FAIRBANKS — Shortly after stepping inside the Kiwanis Agricultural Hall at the Tanana Valley State Fair on Friday afternoon, 13-year-old Steven Richmond began excitedly chanting, “First place, first place, first place ….,” while circling the newly judged vegetable and flower displays, inventorying his entries from the day before.
Close behind was his mother, Kathy Richmond, tallying her son’s ribbon colors and numbers — 21 blue ribbons, two red ribbons, five white ribbons and two purple class champion ribbons.
It didn’t take Steven long to add up his winnings: $5 for each first-place blue ribbon, plus an extra $2 if it also was a class champion; $3 for each second-place red ribbon; and $1 for each third-place white ribbon.
The result, a whopping $120 in prize money for helping his mother plant, water and tend the family garden, and build two small greenhouses.
“I helped her plant a lot, and I helped build the greenhouses,” said Steven, who also regularly watered three raised plant beds and three smaller garden patches scattered around the Richmond yard.
The garden work didn’t end there. Preparing and submitting all 27 entries for Thursday’s Junior Perishable Entry Day, also proved to be time consuming.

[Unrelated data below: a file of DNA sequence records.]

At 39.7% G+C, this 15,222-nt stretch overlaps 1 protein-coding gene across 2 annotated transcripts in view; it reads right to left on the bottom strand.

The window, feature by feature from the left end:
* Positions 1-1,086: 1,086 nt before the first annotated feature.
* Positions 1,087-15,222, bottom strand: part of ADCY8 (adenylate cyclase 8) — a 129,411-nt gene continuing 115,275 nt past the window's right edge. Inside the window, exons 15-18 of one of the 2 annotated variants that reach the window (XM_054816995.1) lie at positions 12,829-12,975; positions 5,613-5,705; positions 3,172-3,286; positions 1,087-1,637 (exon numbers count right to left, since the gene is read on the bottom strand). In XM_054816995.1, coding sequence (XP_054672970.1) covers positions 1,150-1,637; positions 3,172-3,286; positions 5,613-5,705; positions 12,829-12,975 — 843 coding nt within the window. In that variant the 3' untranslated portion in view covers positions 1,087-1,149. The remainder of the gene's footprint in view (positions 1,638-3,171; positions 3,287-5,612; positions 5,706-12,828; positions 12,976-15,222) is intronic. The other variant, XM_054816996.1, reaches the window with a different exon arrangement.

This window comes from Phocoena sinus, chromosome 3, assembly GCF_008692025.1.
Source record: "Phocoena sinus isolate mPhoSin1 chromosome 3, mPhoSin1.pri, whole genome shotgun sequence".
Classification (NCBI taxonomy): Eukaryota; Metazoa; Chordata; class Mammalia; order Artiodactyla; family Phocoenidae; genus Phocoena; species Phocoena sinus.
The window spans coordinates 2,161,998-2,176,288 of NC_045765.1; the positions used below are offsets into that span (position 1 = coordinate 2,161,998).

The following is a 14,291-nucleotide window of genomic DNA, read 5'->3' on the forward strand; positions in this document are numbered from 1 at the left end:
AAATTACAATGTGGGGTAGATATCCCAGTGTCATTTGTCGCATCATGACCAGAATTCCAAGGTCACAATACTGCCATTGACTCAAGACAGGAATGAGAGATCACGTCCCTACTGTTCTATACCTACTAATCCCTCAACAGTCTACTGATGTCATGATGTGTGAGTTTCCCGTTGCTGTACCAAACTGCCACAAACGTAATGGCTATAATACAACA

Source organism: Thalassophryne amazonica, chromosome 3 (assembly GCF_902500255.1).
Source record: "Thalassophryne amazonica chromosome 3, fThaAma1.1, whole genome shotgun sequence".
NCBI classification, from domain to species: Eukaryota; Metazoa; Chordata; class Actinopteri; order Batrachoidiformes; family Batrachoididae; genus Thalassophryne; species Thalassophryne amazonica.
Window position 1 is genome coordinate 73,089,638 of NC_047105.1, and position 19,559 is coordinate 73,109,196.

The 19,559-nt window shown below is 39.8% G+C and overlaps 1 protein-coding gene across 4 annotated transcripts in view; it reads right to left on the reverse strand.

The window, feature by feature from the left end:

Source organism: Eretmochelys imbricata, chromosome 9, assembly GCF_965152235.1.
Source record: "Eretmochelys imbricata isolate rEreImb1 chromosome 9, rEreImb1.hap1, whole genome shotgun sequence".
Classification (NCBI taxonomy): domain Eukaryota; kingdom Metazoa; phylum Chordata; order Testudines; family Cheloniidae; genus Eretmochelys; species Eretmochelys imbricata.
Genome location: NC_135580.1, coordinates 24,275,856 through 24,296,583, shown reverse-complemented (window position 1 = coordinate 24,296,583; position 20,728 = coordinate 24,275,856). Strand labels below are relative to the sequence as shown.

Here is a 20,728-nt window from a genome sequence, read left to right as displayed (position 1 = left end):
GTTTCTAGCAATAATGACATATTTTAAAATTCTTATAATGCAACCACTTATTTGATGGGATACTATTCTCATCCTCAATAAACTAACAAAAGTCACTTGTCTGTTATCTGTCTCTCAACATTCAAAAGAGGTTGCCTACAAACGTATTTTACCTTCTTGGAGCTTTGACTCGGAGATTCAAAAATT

Mother and son spent approximately six hours, working together to select the best looking produce and flowers to enter, Kathy said.
That was after she managed to pull Steven out of bed so they could meet the perishable deadline on entry day.
“I was tired,” Steven said, but he agreed that the entry day’s effort was worth the prize money.
Once the young teen was satisfied that he had reviewed all of his entries, his interest quickly turned to how he was going to spend his prize winnings.
“I’m going to spend it all at the fair,” he said, while eyeing his mother to judge her reaction.
Kathy raised her eyebrows about advancing the total sum, suggesting that Steven save a portion.
However, those decisions are yet to be made, since fair premium payouts do not begin until the end of the week.
This isn’t the Ryan Middle School eighth grader’s first gardening venture. Last year, he worked for a small stipend on a summer garden at nearby Effie Kokrine Charter School that was overseen by Calypso Farm.
This year, Steven’s garden experience was continued under his mother’s direction, and the fair premium payoff was an added incentive.
“Not that many kids enter, and that’s too bad,” Kathy said. “I think it is good for kids to be involved.”
Kathy has been gardening for the past 16 years, expanding her garden beds over the years. She freezes and dehydrates produce and said she might try canning this harvest season.
Steven’s fair entries reflect a wide variety of vegetables and herbs since as Kathy states, “I grow a little bit of everything.”
Steven’s produce entries included the usual broccoli, rhubarb, kale, cabbage, Brussels sprouts, potatoes, etc. but also kohlrabi, sorrel, runner beans, tomatoes, sugar peas, lemon balm, leeks, mustard, collard greens and a variety of herbs.
Steven also put together a small prize-winning basket of produce mirroring the eclectic variety of produce possible in the sub-arctic.
“These were the second nicest things in the garden,” he explained. “The others got entered.”
Contact staff writer Mary Beth Smetzer at 459-7546.